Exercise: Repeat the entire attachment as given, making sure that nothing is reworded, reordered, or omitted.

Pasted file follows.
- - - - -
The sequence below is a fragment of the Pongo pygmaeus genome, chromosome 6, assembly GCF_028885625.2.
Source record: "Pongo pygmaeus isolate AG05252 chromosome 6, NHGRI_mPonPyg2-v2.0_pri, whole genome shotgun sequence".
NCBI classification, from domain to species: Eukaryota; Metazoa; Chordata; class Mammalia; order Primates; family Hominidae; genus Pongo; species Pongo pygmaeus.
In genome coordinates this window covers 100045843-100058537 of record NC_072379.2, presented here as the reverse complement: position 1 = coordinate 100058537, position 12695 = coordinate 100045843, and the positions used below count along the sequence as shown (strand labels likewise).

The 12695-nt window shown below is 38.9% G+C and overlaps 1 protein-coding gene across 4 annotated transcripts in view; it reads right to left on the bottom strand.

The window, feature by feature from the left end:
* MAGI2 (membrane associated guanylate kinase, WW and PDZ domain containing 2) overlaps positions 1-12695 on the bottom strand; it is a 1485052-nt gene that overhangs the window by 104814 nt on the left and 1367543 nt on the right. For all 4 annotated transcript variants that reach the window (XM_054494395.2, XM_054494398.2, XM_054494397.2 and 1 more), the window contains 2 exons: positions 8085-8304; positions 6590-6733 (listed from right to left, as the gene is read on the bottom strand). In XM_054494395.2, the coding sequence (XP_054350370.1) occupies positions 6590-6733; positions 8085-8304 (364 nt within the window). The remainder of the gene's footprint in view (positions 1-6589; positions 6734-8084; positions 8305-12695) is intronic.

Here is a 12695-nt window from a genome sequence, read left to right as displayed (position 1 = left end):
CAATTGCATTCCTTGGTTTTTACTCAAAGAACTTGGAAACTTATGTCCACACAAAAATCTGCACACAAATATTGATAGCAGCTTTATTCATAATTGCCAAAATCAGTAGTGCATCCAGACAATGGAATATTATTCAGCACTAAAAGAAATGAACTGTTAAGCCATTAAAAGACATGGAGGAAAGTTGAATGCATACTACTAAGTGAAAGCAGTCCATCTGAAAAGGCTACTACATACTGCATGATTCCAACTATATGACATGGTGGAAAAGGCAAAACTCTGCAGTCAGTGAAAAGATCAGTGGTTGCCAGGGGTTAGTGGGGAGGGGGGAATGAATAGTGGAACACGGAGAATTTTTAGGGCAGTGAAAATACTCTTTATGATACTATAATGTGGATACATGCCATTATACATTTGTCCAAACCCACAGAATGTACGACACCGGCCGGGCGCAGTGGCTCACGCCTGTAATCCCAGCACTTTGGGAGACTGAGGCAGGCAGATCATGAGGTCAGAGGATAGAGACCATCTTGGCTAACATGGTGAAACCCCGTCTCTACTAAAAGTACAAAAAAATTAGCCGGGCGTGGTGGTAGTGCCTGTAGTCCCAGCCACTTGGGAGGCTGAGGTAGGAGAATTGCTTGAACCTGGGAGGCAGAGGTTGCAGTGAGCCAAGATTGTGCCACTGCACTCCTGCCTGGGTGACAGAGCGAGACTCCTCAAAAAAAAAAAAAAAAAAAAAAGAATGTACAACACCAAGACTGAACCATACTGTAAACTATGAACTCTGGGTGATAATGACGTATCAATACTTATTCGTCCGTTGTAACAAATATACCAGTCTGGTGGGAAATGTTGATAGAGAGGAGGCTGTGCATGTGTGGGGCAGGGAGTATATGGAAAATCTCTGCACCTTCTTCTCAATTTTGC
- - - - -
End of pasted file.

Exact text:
The sequence below is a fragment of the Pongo pygmaeus genome, chromosome 6, assembly GCF_028885625.2.
Source record: "Pongo pygmaeus isolate AG05252 chromosome 6, NHGRI_mPonPyg2-v2.0_pri, whole genome shotgun sequence".
NCBI classification, from domain to species: Eukaryota; Metazoa; Chordata; class Mammalia; order Primates; family Hominidae; genus Pongo; species Pongo pygmaeus.
In genome coordinates this window covers 100045843-100058537 of record NC_072379.2, presented here as the reverse complement: position 1 = coordinate 100058537, position 12695 = coordinate 100045843, and the positions used below count along the sequence as shown (strand labels likewise).

The 12695-nt window shown below is 38.9% G+C and overlaps 1 protein-coding gene across 4 annotated transcripts in view; it reads right to left on the bottom strand.

The window, feature by feature from the left end:
* MAGI2 (membrane associated guanylate kinase, WW and PDZ domain containing 2) overlaps positions 1-12695 on the bottom strand; it is a 1485052-nt gene that overhangs the window by 104814 nt on the left and 1367543 nt on the right. For all 4 annotated transcript variants that reach the window (XM_054494395.2, XM_054494398.2, XM_054494397.2 and 1 more), the window contains 2 exons: positions 8085-8304; positions 6590-6733 (listed from right to left, as the gene is read on the bottom strand). In XM_054494395.2, the coding sequence (XP_054350370.1) occupies positions 6590-6733; positions 8085-8304 (364 nt within the window). The remainder of the gene's footprint in view (positions 1-6589; positions 6734-8084; positions 8305-12695) is intronic.

Here is a 12695-nt window from a genome sequence, read left to right as displayed (position 1 = left end):
CAATTGCATTCCTTGGTTTTTACTCAAAGAACTTGGAAACTTATGTCCACACAAAAATCTGCACACAAATATTGATAGCAGCTTTATTCATAATTGCCAAAATCAGTAGTGCATCCAGACAATGGAATATTATTCAGCACTAAAAGAAATGAACTGTTAAGCCATTAAAAGACATGGAGGAAAGTTGAATGCATACTACTAAGTGAAAGCAGTCCATCTGAAAAGGCTACTACATACTGCATGATTCCAACTATATGACATGGTGGAAAAGGCAAAACTCTGCAGTCAGTGAAAAGATCAGTGGTTGCCAGGGGTTAGTGGGGAGGGGGGAATGAATAGTGGAACACGGAGAATTTTTAGGGCAGTGAAAATACTCTTTATGATACTATAATGTGGATACATGCCATTATACATTTGTCCAAACCCACAGAATGTACGACACCGGCCGGGCGCAGTGGCTCACGCCTGTAATCCCAGCACTTTGGGAGACTGAGGCAGGCAGATCATGAGGTCAGAGGATAGAGACCATCTTGGCTAACATGGTGAAACCCCGTCTCTACTAAAAGTACAAAAAAATTAGCCGGGCGTGGTGGTAGTGCCTGTAGTCCCAGCCACTTGGGAGGCTGAGGTAGGAGAATTGCTTGAACCTGGGAGGCAGAGGTTGCAGTGAGCCAAGATTGTGCCACTGCACTCCTGCCTGGGTGACAGAGCGAGACTCCTCAAAAAAAAAAAAAAAAAAAAAAGAATGTACAACACCAAGACTGAACCATACTGTAAACTATGAACTCTGGGTGATAATGACGTATCAATACTTATTCGTCCGTTGTAACAAATATACCAGTCTGGTGGGAAATGTTGATAGAGAGGAGGCTGTGCATGTGTGGGGCAGGGAGTATATGGAAAATCTCTGCACCTTCTTCTCAATTTTGC